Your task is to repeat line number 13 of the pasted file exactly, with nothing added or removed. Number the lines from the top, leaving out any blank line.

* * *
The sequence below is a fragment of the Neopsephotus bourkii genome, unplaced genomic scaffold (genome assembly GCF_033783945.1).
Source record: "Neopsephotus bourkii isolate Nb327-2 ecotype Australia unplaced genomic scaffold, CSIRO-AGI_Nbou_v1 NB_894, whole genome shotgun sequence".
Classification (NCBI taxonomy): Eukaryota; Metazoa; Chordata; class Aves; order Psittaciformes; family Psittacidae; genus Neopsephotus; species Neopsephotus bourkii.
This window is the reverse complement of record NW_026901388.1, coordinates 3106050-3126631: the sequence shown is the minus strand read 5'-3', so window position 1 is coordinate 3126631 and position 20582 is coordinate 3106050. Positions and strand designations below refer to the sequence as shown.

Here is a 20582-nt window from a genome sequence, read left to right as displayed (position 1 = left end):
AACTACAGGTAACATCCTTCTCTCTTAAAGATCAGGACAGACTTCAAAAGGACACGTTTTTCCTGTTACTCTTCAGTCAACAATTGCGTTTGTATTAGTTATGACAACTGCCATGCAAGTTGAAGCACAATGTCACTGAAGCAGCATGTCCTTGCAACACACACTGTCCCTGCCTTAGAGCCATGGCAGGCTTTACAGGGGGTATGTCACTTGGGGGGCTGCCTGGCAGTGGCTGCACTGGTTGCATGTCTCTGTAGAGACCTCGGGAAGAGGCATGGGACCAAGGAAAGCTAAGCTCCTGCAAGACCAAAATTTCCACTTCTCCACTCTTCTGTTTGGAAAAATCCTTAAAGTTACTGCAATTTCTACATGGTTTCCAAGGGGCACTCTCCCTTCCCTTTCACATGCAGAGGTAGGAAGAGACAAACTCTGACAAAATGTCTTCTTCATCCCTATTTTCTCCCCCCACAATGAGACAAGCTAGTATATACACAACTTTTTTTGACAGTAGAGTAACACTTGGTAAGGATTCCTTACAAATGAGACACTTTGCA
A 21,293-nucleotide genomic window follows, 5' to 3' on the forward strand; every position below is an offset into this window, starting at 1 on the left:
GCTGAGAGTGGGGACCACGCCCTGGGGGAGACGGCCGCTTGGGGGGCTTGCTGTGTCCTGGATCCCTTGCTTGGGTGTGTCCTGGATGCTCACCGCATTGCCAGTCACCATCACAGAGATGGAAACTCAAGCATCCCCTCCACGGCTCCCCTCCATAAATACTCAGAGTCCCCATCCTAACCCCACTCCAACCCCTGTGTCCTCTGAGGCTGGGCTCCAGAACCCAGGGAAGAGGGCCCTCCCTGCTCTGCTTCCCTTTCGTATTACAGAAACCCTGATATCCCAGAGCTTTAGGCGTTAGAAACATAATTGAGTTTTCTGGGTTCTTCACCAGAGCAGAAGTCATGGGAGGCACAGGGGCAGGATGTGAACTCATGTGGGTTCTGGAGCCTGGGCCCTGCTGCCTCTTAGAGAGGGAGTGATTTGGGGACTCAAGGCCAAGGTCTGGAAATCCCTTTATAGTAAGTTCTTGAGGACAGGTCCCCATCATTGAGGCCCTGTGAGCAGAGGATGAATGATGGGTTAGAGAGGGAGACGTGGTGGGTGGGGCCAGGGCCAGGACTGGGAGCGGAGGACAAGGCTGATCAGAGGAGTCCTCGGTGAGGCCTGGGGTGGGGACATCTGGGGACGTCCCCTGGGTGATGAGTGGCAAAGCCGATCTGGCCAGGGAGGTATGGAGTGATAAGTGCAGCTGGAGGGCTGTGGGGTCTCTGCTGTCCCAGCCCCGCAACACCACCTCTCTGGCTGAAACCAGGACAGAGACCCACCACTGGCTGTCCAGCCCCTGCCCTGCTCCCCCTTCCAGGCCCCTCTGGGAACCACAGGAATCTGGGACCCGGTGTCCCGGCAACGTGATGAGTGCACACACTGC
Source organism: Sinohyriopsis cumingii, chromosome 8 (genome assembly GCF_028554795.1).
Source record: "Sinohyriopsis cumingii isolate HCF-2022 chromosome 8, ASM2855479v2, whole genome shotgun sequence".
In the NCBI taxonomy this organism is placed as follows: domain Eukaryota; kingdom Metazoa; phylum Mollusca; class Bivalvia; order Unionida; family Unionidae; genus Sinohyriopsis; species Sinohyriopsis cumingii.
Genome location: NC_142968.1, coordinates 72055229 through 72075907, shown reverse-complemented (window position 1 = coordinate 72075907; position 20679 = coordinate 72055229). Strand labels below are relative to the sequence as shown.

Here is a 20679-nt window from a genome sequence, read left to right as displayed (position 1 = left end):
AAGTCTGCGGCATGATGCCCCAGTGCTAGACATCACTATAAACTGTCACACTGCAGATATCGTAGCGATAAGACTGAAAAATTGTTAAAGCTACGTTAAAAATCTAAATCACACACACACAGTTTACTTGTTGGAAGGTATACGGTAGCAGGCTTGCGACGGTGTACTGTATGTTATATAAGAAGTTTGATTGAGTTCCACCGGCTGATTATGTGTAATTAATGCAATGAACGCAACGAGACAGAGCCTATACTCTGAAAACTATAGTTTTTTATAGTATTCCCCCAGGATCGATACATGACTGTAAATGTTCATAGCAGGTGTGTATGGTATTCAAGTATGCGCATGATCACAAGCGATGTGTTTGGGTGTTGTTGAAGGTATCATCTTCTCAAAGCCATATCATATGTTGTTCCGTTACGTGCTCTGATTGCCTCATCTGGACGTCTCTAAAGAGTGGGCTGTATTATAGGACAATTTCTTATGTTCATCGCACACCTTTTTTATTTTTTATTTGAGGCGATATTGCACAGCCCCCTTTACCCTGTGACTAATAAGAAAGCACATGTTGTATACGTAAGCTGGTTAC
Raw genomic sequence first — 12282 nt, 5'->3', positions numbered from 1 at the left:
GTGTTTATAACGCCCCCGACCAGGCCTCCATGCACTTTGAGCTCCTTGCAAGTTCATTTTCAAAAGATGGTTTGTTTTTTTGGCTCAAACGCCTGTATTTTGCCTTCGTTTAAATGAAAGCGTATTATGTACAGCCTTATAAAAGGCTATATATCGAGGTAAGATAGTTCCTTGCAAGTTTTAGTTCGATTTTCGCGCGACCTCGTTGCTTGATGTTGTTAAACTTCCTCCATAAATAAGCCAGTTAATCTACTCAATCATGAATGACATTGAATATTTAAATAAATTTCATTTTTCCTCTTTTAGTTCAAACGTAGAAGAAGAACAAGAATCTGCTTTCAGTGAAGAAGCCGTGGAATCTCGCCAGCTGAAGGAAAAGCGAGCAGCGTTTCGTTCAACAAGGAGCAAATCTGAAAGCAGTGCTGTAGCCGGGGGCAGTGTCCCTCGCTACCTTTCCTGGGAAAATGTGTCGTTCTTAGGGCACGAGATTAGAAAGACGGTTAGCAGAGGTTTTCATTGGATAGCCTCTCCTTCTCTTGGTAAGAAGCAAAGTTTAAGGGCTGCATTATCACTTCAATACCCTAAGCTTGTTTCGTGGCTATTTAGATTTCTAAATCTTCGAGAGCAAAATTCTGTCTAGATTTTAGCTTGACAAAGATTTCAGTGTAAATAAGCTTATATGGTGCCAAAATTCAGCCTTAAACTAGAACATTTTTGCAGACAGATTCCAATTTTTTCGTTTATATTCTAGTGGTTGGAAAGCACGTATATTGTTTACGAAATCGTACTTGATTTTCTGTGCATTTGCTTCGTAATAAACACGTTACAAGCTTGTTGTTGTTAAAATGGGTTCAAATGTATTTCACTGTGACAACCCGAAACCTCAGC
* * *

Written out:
Here is a 20679-nt window from a genome sequence, read left to right as displayed (position 1 = left end):